You never know when your boiler will break down or your car will need a major repair. It is important to have money set aside to cover these large one off costs. This is where having some money set aside in an emergency fund is important. So if you are thinking of building up some emergency funds how much do you need to have?
What are emergency funds?
None of us know what tomorrow will bring. We may win the lottery, we may fall in love or we may need money to pay for an unexpected bill. These unexpected expenses include everything from roof repairs to having to pay rent or mortgage payments if we unexpectedly lose our jobs.
Emergency funds are money that you have specifically set aside to cover any unexpected expenses. These are best kept separate from your other savings that you use to cover regular monthly expenses.
Emergency funds are important because if you do not have money set aside and suddenly face the prospect of having to pay an unexpected bill you may not have the money to pay it. This can lead to all sorts of problems. Imagine if you could not use your car as you could not afford to fix it. Or if you and your family had to sit and shiver because your boiler had broken down and you could not afford to fix it.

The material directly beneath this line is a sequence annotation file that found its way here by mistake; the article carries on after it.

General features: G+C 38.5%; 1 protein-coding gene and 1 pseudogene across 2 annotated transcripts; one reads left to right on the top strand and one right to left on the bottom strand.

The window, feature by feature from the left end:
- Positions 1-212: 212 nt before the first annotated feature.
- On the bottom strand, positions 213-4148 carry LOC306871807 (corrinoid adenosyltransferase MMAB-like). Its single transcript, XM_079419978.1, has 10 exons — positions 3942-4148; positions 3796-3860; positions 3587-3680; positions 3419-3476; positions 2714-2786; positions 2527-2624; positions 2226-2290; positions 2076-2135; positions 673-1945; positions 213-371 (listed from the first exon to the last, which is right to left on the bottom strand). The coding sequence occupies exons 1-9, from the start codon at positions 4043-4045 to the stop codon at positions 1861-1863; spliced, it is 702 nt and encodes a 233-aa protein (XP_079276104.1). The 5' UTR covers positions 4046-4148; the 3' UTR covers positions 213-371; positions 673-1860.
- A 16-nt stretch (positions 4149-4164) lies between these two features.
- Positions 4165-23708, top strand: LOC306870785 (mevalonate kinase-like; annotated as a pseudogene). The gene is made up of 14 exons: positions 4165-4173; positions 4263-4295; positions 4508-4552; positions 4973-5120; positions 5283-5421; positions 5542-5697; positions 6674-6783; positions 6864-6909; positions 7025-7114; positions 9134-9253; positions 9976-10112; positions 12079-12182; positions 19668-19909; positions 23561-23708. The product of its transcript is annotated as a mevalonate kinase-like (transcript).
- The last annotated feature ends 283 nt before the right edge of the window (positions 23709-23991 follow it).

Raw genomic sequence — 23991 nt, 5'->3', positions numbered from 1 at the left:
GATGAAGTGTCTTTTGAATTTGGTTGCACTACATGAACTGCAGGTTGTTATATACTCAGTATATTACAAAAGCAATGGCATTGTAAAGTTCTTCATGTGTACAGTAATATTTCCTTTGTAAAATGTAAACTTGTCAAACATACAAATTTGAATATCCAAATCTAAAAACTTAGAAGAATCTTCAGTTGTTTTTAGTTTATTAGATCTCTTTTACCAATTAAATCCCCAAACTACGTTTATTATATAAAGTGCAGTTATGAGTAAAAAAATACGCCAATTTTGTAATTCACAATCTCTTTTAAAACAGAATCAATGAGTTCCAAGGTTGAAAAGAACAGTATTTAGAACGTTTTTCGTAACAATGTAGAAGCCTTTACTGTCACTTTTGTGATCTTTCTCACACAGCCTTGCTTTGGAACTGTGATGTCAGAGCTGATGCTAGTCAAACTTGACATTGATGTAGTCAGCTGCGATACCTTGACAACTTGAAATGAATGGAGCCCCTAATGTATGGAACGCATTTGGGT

You can apply for a loan or use a credit card to pay for the repair. I would however be so much quicker and cheaper to use your own emergency fund. Having emergency funds set aside gives you peace of mind that you can cope financially if something goes wrong.
How much of an emergency fund do I need?
If you are thinking of setting up an emergency fund how much should you save is likely to be your first question. Unfortunately, there is no exact answer to that question. This is because no one knows what will go wrong or how much it will cost to fix. As a rough rule of thumb it is believed that having enough to cover between 3 and 6 months of your regular monthly expenses is a reasonable target to aim for.
If you normally spend about £1,000 a month then having between £3,000 and £6,000 in an emergency fund would put you in a pretty decent position to pay for any unexpected costs.
If you do not have an emergency fund then now is the time to start saving for one. You do not have to put aside £6,000 in the above example but having something put aside is better than nothing. If money is tight then even just putting aside £20 a week will mean you have over £1,000 after a year.
Sometimes though there are other more pressing needs for your money especially if you are in debt or behind with your credit card payments. If this is the case then it is better to focus on these problems first but having an emergency fund for food and shelter is still important. If you are looking for suggestions on how to make some additional income then have a look at our 10 tips to make extra money.
Where to save my emergency fund?
Instant access to your emergency fund is crucial as you never know when it will happen. It is important to avoid putting your funds into any account that requires you to give any sort of notice period before you can withdraw your money.